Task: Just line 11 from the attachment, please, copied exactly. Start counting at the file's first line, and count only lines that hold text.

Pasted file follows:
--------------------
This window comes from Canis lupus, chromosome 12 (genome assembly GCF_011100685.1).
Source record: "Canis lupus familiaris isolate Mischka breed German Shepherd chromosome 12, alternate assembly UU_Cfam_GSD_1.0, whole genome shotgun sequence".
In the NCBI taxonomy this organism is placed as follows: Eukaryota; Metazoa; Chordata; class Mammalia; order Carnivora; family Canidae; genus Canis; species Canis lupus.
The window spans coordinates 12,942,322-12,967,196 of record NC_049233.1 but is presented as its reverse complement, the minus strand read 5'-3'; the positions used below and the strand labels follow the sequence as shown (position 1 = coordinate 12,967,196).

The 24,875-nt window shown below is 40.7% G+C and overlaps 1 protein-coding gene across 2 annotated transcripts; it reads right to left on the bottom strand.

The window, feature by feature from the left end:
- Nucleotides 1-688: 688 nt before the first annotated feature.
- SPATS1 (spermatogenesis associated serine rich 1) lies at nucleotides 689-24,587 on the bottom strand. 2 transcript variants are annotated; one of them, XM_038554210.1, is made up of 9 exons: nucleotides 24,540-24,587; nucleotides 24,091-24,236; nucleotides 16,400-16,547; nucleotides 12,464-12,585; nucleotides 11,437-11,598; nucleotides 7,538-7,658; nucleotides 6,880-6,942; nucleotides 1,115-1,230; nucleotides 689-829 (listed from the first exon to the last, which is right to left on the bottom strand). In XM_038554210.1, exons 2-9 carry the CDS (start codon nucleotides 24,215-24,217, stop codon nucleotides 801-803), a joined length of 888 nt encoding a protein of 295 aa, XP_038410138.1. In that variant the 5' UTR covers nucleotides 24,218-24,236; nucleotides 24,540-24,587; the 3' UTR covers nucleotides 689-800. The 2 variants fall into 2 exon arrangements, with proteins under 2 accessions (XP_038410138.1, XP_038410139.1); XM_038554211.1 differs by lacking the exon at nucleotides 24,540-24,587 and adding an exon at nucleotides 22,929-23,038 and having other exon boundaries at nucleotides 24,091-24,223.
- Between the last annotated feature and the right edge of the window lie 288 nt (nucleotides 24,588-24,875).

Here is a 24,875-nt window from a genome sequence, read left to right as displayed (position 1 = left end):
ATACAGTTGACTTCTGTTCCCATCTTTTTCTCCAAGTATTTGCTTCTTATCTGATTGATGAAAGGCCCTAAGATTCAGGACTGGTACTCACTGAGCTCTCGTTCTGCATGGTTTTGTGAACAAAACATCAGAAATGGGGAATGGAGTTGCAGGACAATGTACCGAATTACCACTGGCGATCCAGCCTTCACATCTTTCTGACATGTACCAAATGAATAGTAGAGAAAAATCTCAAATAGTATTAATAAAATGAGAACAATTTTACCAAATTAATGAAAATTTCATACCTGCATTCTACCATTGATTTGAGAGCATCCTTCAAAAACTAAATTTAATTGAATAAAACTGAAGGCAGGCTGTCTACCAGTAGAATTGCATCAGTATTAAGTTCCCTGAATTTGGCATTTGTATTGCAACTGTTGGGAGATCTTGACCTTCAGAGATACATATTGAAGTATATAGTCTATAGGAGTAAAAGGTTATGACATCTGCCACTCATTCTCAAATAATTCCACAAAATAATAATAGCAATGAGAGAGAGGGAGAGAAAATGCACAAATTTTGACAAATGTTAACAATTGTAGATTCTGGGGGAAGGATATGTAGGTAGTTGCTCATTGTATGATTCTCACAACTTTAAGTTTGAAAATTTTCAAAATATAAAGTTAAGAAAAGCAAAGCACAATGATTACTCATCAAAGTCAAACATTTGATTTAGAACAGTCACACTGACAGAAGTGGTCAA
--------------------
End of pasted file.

ATACAGTTGACTTCTGTTCCCATCTTTTTCTCCAAGTATTTGCTTCTTATCTGATTGATGAAAGGCCCTAAGATTCAGGACTGGTACTCACTGAGCTCTCGTTCTGCATGGTTTTGTGAACAAAACATCAGAAATGGGGAATGGAGTTGCAGGACAATGTACCGAATTACCACTGGCGATCCAGCCTTCACATCTTTCTGACATGTACCAAATGAATAGTAGAGAAAAATCTCAAATAGTATTAATAAAATGAGAACAATTTTACCAAATTAATGAAAATTTCATACCTGCATTCTACCATTGATTTGAGAGCATCCTTCAAAAACTAAATTTAATTGAATAAAACTGAAGGCAGGCTGTCTACCAGTAGAATTGCATCAGTATTAAGTTCCCTGAATTTGGCATTTGTATTGCAACTGTTGGGAGATCTTGACCTTCAGAGATACATATTGAAGTATATAGTCTATAGGAGTAAAAGGTTATGACATCTGCCACTCATTCTCAAATAATTCCACAAAATAATAATAGCAATGAGAGAGAGGGAGAGAAAATGCACAAATTTTGACAAATGTTAACAATTGTAGATTCTGGGGGAAGGATATGTAGGTAGTTGCTCATTGTATGATTCTCACAACTTTAAGTTTGAAAATTTTCAAAATATAAAGTTAAGAAAAGCAAAGCACAATGATTACTCATCAAAGTCAAACATTTGATTTAGAACAGTCACACTGACAGAAGTGGTCAA